Dart on focus: Lists, Sets, and Queues

All Iterable Collections in Dart

Felipe Emídio
8 min readFeb 18, 2023
Article’s cover, has shuffled words: Collections, Lists, Sets, Queues.

In programming, when we want to store a collection of similar data, the language provides an array-like structure.

The same thing happens on Dart. The most popular way to aggregate related data is with a List class.

However, What is a List? What type of lists do we have? What other data structure do we have to iterate throw a list o elements?

It’s time to search for answers! Good people, follow my lead!

Collections and Iterables

Dart structures that group elements are called Collections. And they can be found in the dart:collection library.

Between the available collections, we have the iterable ones. Being iterable means the class implements the abstract class Iterable.

An Iterable is a collection of elements that can be accessed sequentially.

So, a class that implements the Iterable must provide a way to move sequentially in a group of data, as the capacity to manage/access any individual value.

Is worth saying that there is more than one way to move, access, or manage data respecting the Iterable contract.


The most popular Iterable collection, but it’s not from the dart:collection lib. It is defined in the dart:core library.

A list of general purposes, and the interesting part is how it manages the length. There are two kinds of List: Fixed-Length and Growable (the default).


The fixed-length list can’t change its size, meaning there is no way to remove or add a value.

To create one, we need to use one of the constructors of the List class setting the growable parameter as false;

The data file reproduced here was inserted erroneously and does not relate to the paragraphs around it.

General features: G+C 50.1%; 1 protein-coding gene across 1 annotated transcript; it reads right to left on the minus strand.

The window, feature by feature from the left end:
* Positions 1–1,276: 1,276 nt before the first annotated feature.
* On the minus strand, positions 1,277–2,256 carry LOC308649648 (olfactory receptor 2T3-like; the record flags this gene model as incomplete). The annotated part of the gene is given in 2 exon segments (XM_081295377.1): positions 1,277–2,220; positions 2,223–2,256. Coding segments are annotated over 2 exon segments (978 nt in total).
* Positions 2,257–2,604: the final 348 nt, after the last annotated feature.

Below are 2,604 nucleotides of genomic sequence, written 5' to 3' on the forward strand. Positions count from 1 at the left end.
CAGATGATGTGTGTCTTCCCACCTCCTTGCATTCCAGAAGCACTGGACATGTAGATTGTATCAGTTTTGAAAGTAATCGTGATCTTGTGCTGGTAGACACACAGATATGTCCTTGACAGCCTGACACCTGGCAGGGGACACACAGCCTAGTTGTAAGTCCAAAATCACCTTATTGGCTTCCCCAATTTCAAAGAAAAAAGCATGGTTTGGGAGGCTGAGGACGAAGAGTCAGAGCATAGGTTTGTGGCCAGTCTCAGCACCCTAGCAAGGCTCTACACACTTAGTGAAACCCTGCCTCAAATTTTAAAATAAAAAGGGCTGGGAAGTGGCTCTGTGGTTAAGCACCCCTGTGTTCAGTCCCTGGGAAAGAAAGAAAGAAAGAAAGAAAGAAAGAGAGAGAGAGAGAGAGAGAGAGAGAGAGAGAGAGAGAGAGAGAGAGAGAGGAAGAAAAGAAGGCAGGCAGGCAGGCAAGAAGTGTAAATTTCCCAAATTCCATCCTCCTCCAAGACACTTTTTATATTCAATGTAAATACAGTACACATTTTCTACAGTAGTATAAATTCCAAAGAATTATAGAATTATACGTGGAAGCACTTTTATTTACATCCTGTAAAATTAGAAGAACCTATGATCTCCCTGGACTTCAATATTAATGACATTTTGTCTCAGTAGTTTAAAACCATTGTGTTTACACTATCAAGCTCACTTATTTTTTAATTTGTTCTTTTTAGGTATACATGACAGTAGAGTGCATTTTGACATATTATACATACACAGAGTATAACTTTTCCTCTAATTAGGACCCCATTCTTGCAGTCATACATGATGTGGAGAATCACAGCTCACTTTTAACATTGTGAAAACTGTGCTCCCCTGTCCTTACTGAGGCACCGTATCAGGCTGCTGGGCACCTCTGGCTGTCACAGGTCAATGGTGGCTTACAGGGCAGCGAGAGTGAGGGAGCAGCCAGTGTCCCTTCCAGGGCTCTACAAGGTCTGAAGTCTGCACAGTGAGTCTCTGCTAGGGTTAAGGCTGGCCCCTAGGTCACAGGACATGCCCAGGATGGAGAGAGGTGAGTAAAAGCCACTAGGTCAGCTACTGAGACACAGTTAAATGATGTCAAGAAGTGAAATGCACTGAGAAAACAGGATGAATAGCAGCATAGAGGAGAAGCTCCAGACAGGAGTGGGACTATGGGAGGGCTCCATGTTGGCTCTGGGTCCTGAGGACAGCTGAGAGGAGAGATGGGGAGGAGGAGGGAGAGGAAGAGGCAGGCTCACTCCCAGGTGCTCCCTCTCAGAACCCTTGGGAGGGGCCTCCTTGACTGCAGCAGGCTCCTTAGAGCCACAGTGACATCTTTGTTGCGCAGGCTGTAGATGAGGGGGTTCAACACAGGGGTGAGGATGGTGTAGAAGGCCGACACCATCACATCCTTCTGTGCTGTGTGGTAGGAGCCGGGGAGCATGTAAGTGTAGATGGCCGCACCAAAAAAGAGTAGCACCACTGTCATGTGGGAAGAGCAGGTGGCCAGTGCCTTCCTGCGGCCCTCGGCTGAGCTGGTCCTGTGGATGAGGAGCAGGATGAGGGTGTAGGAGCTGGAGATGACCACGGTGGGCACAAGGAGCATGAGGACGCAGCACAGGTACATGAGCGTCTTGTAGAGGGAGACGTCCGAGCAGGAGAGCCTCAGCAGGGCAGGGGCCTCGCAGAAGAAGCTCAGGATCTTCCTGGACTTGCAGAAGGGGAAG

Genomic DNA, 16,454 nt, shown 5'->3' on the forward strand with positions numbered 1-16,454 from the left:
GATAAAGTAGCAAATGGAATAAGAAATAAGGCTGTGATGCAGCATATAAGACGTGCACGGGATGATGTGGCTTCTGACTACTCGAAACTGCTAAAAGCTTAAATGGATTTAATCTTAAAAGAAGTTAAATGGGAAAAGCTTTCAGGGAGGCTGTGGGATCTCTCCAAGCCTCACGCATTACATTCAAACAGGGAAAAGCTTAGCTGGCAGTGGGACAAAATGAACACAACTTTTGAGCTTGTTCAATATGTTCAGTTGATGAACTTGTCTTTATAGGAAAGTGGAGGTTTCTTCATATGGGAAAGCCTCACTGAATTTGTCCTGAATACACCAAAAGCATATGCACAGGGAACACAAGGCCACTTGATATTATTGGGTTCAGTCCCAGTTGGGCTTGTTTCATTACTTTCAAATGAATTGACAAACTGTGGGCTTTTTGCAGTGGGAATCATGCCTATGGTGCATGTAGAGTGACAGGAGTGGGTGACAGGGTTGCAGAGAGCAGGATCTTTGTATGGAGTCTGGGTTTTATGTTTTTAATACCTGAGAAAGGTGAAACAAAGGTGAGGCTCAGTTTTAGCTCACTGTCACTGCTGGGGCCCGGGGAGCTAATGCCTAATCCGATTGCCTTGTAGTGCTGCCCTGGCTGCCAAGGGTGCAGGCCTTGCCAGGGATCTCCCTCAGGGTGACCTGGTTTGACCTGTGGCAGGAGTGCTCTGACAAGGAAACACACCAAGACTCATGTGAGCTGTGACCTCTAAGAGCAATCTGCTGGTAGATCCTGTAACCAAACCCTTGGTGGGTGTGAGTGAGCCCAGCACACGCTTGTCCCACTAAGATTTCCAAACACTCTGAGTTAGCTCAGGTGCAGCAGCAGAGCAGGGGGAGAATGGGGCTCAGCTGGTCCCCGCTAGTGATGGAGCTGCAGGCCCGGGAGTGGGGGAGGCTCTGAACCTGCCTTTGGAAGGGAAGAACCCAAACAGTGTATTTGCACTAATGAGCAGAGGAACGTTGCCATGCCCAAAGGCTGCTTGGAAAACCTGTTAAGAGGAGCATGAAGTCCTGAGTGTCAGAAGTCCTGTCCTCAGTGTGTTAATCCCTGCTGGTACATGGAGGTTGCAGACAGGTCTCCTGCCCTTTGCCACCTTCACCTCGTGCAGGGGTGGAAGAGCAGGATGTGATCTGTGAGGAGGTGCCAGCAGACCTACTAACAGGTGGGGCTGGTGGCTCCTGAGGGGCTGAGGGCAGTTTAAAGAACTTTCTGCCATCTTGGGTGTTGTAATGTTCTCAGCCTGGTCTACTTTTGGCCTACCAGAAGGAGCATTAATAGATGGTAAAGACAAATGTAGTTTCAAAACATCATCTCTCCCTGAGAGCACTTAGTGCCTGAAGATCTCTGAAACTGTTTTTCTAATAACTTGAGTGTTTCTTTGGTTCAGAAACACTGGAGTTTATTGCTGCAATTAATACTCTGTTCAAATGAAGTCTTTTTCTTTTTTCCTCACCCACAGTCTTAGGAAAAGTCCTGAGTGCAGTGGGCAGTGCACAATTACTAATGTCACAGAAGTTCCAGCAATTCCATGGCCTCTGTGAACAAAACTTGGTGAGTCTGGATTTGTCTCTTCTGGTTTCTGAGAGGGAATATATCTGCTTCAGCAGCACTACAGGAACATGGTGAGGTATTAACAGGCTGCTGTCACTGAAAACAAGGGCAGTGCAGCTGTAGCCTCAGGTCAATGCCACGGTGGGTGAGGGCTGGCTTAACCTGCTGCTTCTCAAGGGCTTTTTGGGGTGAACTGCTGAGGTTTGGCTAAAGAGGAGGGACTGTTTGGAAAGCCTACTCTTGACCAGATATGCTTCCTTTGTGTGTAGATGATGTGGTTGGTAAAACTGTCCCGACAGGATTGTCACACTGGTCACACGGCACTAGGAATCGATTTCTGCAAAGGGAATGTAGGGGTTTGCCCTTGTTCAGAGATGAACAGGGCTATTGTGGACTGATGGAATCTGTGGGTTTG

List<int> fixedList = List.of([1, 2, 3], growable: false);
fixedList.add(4); // throws an error


The growable List is what we usually use since in every constructor the default value of the growable parameter is true.

As you can imagine this list can be expanded and diminished as we want.

List<int> growableList = <int>[1, 2, 3];
print(growableList.length); // 3
print(growableList.length); // 4


The word “Sets” probably reminds you of your high school days. I’m glad to say your studies about sets weren't in vain.

Sets, in Dart, are collections that don’t like duplicated values. they are also defined in the dart:core library.

A collection of objects in which each object can occur only once.

That is, for each object of the element type, the object is either considered to be in the set, or to not be in the set.

We should try it. Notice how the initial value of set has a duplicated value.

Set<String> set = {"Cloud", "Vincent", "Cloud"};
print(set); // {"Cloud", "Vincent"}
print(set); // {"Cloud", "Vincent"}
print(set); // {"Cloud", "Vincent", "Sephiroth"}

As a Set looks for duplications, we must override the == operator and hashCode implementations.

As I said, you won’t regret the sets studies. Out Set class comes with some boolean operations that we learned and love.

3 boolean operations: Union, intersection and difference applied in sets.

The Set class implements methods like union, difference, intersection.

A curiosity is that Set is an abstract class, meaning it can’t be directly initiated. What you saw was a shortcut created by Dart.

The default Set implementation, LinkedHashSet.

Set<String> set = {"Cloud", "Vincent"};
print(set.runtimeType); // _CompactLinkedHashSet<String>

Which is a based hash-table Set implementation that keeps the track of insertion order.

Finally, You should consider using Sets when duplications are not allowed.

Note: Besides the List and Sets classes, any other structure presented here is found in the dart:collection library.

Queues and ListQueues

First, What is a Queue?

A Queue is a data structure that we can interact with just with the first or the last element.

In Dart, the Queue is an abstract class, meaning that you can’t instantiate it, but we have some classes that extend it like the ListQueue.

When you instantiate a Queue what happens is the creation of a QueueList class, which is the most basic Queue class.

final queue = Queue<int>();